The original plot has changed somewhat to suit a smaller cast and venue, but it flows seamlessly. In this production Marguerite regularly performs at the jazz club (in the original she has retired), with the concept of a cabaret show featuring throughout, framed by Max Dorey’s Parisian café set. This undeniably suits the bohemian feel of the 80-seat, smoky, dimly lit Tabard, which is situated above a pub; this gives the venue itself a cabaret feel. Specific seating is not allocated – sit where you like - and drinks are encouraged to be brought into the performance. Throughout the action a dull hum of the pub bustle is audible, as well as the honking horns of traffic passing by. “Jazz Time”, the catchiest and most upbeat song, is performed with genuine joy – slightly shaky vocals add to the gritty atmosphere of the whole piece.
This concept works deliciously, although it was disappointing that after all these aspects of the cabaret atmosphere, we, an audience willing to participate, were rejected in favour of canned laughter. Similarly, while the noise of the market crowd was provided with sound effects, the buzz of the pub outside more than sufficiently created the atmosphere authentically.
The violence seemed too harrowing for the small setting and as a result, melodramatic; when Marguerite’s beloved agent Georges (brilliant Mark Turnbull) gets thrown forward, blood-soaked, and when Armand dramatically shoots the policeman, it all gets too chaotic. However Marguerite’s death has been softened; in the original version she dies after being brutally attacked by a mob in her home, but in this revised production her cause of death is ambiguous as she slips away tenderly in Armand’s arms.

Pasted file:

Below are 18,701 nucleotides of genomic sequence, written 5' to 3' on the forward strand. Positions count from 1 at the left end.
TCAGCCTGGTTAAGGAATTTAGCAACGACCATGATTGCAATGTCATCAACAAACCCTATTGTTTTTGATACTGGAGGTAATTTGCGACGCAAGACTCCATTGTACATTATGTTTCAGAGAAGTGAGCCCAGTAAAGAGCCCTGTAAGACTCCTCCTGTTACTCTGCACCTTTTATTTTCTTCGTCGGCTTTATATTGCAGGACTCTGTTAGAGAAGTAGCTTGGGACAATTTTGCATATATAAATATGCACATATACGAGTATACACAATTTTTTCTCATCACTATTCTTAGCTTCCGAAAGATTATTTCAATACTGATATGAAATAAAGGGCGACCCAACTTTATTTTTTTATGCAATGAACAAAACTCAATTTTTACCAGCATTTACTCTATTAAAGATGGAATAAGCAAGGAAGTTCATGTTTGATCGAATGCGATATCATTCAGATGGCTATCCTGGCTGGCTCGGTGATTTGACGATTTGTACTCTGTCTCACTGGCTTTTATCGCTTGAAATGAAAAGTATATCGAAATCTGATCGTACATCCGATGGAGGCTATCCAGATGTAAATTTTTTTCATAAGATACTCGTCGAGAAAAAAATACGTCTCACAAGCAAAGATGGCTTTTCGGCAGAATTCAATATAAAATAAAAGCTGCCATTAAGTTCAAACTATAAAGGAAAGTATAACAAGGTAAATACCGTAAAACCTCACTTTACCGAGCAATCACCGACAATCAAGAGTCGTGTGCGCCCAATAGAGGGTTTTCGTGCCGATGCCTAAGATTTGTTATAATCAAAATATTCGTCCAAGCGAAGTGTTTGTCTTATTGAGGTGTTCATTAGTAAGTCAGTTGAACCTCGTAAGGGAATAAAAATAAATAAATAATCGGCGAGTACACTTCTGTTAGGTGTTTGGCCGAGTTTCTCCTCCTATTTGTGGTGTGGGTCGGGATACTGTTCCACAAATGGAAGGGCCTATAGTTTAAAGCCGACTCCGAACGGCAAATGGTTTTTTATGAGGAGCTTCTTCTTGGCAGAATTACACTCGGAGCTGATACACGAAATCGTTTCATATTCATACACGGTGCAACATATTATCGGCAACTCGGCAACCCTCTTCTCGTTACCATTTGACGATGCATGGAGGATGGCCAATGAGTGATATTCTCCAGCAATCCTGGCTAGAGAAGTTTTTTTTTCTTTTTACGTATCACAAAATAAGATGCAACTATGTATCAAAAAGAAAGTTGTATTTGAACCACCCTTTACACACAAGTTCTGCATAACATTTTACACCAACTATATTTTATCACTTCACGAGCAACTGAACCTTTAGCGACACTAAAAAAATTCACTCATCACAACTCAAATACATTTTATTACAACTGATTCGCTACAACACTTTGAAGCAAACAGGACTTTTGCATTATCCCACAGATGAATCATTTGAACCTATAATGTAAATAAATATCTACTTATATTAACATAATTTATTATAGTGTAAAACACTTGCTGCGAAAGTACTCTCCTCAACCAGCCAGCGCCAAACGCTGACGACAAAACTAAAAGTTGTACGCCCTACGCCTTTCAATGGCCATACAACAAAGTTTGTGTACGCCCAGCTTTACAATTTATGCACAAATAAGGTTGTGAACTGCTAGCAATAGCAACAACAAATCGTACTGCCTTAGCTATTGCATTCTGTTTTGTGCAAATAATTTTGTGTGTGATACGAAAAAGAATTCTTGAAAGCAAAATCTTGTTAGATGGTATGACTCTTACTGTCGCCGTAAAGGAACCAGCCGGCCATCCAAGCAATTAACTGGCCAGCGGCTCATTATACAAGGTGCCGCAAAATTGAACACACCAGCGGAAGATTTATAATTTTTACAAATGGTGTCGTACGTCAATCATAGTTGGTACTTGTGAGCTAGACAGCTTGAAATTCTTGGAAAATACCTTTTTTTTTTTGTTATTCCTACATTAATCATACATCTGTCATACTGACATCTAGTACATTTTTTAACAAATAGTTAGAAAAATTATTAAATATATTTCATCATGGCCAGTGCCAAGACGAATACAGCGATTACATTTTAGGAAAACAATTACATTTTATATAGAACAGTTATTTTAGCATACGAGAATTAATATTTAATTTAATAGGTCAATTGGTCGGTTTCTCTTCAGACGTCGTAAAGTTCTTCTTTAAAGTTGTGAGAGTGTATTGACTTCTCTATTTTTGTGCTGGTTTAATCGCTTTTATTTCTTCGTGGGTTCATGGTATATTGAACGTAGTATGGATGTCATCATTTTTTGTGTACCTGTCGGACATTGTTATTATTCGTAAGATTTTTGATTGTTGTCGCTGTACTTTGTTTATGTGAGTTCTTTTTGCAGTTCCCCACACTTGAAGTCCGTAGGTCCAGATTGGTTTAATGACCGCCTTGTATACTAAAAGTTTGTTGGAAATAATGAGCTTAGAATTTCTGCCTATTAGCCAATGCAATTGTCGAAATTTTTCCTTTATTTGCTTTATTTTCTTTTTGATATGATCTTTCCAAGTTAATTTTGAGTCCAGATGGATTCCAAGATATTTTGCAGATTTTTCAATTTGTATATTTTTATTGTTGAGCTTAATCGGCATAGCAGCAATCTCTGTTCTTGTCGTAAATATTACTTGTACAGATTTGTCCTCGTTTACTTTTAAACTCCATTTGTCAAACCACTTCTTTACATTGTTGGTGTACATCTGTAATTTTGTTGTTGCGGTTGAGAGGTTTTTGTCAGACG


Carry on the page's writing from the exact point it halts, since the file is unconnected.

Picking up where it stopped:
Yvette Robinson (The Woman in White, Evita) gave a powerhouse performance as Marguerite. It would be impossible not to compare Robinson’s Marguerite to Ruthie Henshall’s original portrayal; at times Robinson’s interpretation was indeed similar, but she made it her own through her vulnerability and soaring vocals. The best scene in the play was when she stood onstage alone and sung out every word of “The Face I See” with heart-wrenchingly stark sincerity. Clumsily cute Nadim Naaman’s Armand (originated by Julian Ovenden) had a school-boy nature that was endearingly playful.
The real star of the show is the score, by Legrand, Boublil and Kretzmer, which sounded as enchanting at the Tabard as it did at the Haymarket, if not more so; the piece belongs in an intimate space, and this quirky venue creates an atmosphere for it that feels charmingly authentic.